BREAKING NEWS: a leading UK bank has suddenly seen the light and will stop funding coal-fired power stations and end its broader support for oil, gas, and coal companies with immediate effect. The bank, which shall remain nameless, will also pay damages to communities that were hit hardest by coal projects that were (co)funded by the bank.
Does this sound too good to be true? Sadly, it is. This press release was published last week by the student movement Fridays for Future (FFF), as part of a spoof campaign for which the action group, made up of secondary school, college and university students, pretended to be the UK bank in question. This included setting up a fake website, a fake Twitter account for the CEO and a staged live press conference. During the press conference, where the bank was supposedly going to announce the details of its new policy, an introduction by the ‘management board’ of the bank was followed by the appearance on stage of a couple of young female FFF-representatives in corporate outfits, including fake moustaches.
The students thus confronted the bank in a painfully obvious manner with the huge discrepancy between its policy and its empty promises: campaign slogans such as “Here for Good” and “Good enough will never change the world” as well as commercials full of cute rabbits and flying whales are not compatible with its position asEurope’s biggest financier of coal-fired power station developers. On top of that, the recent changes in its funding policy for the fossil industry will not start to have any real effect until 2027.
Unfortunately, this UK bank is no exception. Worldwide, a host of banks, insurance companies and pension funds have promised that they will assume responsibility, sometimes explicitly promising that they will reduce their funding to the fossil industry. Their responsibility is huge because he who pays the piper calls the tune. Ethically aware banks, insurance companies and pension funds should therefore set requirements for the companies to which they provide loans or insurance policies or that they invest in.
But there are limits to what financial institutions can achieve. The institutions themselves know this only too well: according to a recent survey only 17% of the biggest institutional investors actually believe that oil companies will manage to transform themselves into greener companies. This is not exactly in keeping with the often-heard argument by financial institutions that they continue to support such companies so as to be able to exert positive influence on a company’s policies. Because why would you remain involved if you are convinced that your efforts will not have any impact?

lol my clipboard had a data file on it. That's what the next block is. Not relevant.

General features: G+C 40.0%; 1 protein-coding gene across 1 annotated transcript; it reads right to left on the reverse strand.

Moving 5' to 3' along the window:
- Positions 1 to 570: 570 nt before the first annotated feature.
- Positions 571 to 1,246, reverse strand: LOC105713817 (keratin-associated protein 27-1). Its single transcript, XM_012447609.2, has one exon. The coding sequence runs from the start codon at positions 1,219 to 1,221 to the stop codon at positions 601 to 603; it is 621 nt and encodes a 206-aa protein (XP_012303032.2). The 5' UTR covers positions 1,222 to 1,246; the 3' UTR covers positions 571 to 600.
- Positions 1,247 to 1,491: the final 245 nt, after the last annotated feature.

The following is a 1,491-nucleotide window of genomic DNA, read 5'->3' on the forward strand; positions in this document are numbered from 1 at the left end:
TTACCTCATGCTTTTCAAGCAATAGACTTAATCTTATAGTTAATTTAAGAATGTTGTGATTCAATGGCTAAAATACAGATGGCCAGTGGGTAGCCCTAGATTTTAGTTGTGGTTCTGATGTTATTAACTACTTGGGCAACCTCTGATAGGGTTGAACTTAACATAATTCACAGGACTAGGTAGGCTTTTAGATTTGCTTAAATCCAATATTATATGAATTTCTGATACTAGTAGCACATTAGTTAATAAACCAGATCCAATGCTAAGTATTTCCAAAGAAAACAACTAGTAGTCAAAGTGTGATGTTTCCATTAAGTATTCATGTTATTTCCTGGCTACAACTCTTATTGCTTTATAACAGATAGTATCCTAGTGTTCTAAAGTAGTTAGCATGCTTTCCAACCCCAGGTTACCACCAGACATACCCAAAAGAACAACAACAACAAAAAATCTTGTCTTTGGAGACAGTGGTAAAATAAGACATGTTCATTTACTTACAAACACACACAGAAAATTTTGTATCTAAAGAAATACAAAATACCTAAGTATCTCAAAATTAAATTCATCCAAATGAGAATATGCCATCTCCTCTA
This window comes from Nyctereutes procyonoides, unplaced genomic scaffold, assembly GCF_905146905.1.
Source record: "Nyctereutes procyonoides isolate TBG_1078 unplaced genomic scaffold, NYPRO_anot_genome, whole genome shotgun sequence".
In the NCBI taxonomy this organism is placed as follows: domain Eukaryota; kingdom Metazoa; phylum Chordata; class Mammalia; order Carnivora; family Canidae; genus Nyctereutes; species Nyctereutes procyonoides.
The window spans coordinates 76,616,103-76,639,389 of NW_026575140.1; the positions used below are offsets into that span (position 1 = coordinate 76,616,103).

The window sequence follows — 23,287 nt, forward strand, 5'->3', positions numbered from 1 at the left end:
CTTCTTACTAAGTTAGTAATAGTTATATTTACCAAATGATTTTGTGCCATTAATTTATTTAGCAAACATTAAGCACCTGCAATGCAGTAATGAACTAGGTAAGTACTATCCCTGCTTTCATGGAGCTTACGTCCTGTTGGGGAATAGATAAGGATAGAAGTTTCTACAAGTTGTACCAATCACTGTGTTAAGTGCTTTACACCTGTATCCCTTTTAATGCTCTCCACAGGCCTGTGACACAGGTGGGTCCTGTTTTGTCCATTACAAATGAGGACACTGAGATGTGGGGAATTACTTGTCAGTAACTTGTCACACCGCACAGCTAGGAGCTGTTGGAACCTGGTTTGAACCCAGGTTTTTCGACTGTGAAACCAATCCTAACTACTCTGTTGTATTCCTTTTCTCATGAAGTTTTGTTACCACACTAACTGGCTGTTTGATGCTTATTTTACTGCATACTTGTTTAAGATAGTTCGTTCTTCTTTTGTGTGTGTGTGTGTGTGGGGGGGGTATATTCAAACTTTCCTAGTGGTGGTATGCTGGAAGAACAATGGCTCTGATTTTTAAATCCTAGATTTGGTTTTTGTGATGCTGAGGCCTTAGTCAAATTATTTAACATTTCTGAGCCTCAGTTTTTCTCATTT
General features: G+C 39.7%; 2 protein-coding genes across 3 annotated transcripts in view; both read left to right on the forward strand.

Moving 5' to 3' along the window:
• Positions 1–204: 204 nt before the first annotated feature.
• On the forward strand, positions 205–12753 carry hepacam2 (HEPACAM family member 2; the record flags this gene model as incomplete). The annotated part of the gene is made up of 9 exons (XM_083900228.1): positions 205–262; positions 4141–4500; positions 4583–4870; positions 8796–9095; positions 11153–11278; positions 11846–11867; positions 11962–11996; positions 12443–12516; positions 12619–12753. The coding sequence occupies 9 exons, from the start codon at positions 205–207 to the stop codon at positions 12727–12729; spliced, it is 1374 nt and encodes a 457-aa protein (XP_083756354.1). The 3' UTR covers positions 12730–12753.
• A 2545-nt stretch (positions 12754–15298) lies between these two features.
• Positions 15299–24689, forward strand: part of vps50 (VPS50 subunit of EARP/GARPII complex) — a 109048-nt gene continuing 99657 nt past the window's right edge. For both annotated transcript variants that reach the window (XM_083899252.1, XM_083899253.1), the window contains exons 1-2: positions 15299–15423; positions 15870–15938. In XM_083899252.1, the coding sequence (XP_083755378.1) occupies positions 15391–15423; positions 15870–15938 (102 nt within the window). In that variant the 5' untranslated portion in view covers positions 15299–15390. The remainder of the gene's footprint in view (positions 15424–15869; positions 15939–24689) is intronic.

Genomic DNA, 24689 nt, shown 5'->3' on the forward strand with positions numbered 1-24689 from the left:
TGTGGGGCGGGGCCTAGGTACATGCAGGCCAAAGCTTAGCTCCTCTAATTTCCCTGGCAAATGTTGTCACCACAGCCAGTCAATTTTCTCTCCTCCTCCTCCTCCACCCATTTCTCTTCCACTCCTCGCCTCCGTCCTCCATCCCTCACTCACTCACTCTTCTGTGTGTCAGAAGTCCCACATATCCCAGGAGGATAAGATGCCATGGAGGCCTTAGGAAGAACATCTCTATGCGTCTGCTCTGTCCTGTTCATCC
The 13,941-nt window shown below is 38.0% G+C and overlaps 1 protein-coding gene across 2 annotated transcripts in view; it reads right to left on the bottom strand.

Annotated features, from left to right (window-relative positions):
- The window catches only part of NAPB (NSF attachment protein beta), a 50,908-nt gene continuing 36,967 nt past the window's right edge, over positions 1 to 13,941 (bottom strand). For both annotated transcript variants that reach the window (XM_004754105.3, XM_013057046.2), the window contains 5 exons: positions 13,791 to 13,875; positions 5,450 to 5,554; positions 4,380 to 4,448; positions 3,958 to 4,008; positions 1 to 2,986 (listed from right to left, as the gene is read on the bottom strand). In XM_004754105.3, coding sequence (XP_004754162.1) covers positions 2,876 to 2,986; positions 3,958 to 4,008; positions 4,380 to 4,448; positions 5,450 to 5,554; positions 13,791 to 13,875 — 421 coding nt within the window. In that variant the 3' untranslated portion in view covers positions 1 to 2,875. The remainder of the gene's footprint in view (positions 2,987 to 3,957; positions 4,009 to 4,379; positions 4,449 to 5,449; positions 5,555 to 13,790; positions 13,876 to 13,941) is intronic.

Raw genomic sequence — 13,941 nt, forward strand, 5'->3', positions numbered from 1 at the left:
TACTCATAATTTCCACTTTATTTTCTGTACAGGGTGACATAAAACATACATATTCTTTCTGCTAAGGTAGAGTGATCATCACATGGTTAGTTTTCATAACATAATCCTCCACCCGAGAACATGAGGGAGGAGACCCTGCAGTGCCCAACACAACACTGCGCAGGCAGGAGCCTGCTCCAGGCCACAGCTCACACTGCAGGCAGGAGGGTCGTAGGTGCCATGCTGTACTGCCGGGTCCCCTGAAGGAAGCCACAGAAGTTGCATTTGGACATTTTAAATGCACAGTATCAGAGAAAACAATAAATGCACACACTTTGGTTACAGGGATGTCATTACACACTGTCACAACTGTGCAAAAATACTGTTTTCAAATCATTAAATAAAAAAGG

Sometimes it is better to stop funding altogether. If banks, insurance companies and pension funds would actually do this, the most polluting companies would be forced to become sustainable more quickly in order to remain eligible for the funding that they need. If they fail to do this and do not survive, that would also not be a disaster from an environmental point of view. So far, such a large-scale movement among financial institutions has unfortunately remained elusive: since the Paris Climate Agreement was signed in 2015, the 60 biggest banks in the world have provided a massive amount of USD 3.8 trillion to the fossil industry. Dutch pension funds, too, still have no qualms about investing your money in large fossil companies. Green campaign slogans, slick sustainability websites and lots of song and dance about policy changes are therefore often nothing more than carefully applied and very real looking fake moustaches.
Of course, in Europe for instance, the authorities are trying to undo the effects of this disguise via laws and regulations, including by requiring more transparency. That should make it easier for you and me to distinguish between financial institutions that are keeping up appearances and those that really want to make a difference. However necessary and welcome, this is unfortunately going to be a long-drawn-out process. That is why actions that expose hypocrisy, such as that of FFF, are and will remain crucial. And a reminder for financial institutions: eventually even the best fake moustaches will fall off.
This is a translation of Joeri de Wilde's column on RTL Nieuws, published May 22nd, 2021.
Also read Joeri's previous column 'Urgently required: a sense of urgency'.